London is full of life and greener than many think. This blog is a celebration of the nature of our Capital and a snapshot of the RSPB London team's work. Visit us weekly or sign up for our RSS feed to keep up to date on events, comment, campaigns and news.If you've got news of London's nature that you'd like to share, contact the RSPB London team on 020 7808 1260 or email email@example.com
Two new reports have shed new light on life on earth. The first claims to have found the world's oldest living organism and the second writes off that old phrase... 'there are plenty more fish in the sea'.
The Mediteranean Sea is home to a organism that DNA testing dates as being 200,000 years old. It's a sea grass commonly found in underwater meadows in an area spanning more than 2,000 miles, from Spain to Cyprus. The previous record holder for the earth's oldest living organism was a plant, with shiny green leaves and pink flowers which grows in Tasmania .. at a mere 43,600. Both the Tasmanian plant and the seagrass reproduce asexually. They clone themselves. But both are now deemed to be at risk, as are we all, from climate change.
The second report has found that there are more things living in freshwater lakes and rivers than in the salty seas. The shocking revelation is that 80% of our planet's species live in just 2% of the earth's environment: our lakes and rivers. What's new is that they have also shown that most marine life descended from freshwater lifeforms. This comes at a time when freshwater supplies are dwindling and our rivers suffer from pollution.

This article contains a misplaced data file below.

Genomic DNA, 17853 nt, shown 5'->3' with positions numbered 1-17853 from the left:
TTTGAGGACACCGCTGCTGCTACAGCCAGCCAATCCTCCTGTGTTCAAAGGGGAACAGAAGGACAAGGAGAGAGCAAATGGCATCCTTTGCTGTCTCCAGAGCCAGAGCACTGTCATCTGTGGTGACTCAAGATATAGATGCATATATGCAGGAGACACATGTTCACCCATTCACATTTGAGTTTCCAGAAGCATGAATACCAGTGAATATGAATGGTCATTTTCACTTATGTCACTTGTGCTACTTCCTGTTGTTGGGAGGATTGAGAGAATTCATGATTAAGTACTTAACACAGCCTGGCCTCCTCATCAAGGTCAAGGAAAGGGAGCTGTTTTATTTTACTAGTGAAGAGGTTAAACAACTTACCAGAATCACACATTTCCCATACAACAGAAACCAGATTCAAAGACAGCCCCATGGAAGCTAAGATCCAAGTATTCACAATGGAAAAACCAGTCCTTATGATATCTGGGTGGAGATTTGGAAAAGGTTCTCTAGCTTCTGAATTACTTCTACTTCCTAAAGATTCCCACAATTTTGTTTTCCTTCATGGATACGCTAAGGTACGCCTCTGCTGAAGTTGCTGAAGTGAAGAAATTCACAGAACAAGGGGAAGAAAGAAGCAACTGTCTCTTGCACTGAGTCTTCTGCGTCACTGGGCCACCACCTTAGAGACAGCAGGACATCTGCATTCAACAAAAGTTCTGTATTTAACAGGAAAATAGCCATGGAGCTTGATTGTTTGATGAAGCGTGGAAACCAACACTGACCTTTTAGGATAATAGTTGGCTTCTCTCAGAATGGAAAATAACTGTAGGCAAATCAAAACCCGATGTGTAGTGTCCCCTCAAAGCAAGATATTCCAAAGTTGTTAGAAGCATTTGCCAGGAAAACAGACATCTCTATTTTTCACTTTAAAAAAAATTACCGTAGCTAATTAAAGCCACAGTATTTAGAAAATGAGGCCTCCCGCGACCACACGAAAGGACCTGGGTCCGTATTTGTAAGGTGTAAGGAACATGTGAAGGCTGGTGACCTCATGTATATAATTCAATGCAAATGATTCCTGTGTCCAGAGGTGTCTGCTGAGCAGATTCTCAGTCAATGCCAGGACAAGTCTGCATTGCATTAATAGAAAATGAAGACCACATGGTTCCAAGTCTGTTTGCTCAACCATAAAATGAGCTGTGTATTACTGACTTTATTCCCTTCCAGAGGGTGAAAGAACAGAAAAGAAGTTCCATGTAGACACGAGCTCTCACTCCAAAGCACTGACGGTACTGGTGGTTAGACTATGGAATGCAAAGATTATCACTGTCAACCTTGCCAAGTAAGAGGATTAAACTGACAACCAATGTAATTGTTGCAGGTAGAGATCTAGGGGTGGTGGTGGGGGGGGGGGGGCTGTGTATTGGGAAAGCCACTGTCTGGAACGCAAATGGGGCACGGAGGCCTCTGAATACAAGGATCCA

Extracting too much water from our rivers is part of the problem. Heavy downpours and changing weather patterns are another issue. Yet another is pollution. When was the last time you walked along a riverbank and didn't see some plastic bottles, bags or a shopping trolley? I'd much rather see a kingfisher darting over the surface or a heron standing sentinel-like in the shallows. Stare harder and it would be great to see the trout, bass, sole and eels that should be on show in large numbers in the Thames and its tributaries.
We could shrug our shoulders and leave it to some faceless quango, charity or an unknown company we think may have responsibility for such things. Or, we could step-up our actions for nature. Collecting rainwater, not leaving taps running, taking short showers instead of baths. We could get rid of hard surface parking spaces or large patio's and replace them with surfaces that allow water to soak down into the ground rather than run-off in to drains. There are lots of things we can all do in our daily lives to clean-up our rivers.
It doesn't end there. We can think about our shopping habits and where our fish and other food comes from and the resources and methods used to grow and supply it. Just taking a few of the steps mentioned will take us all forward towards a healthier environment; and the more steps you take, the healthier and happier you will get.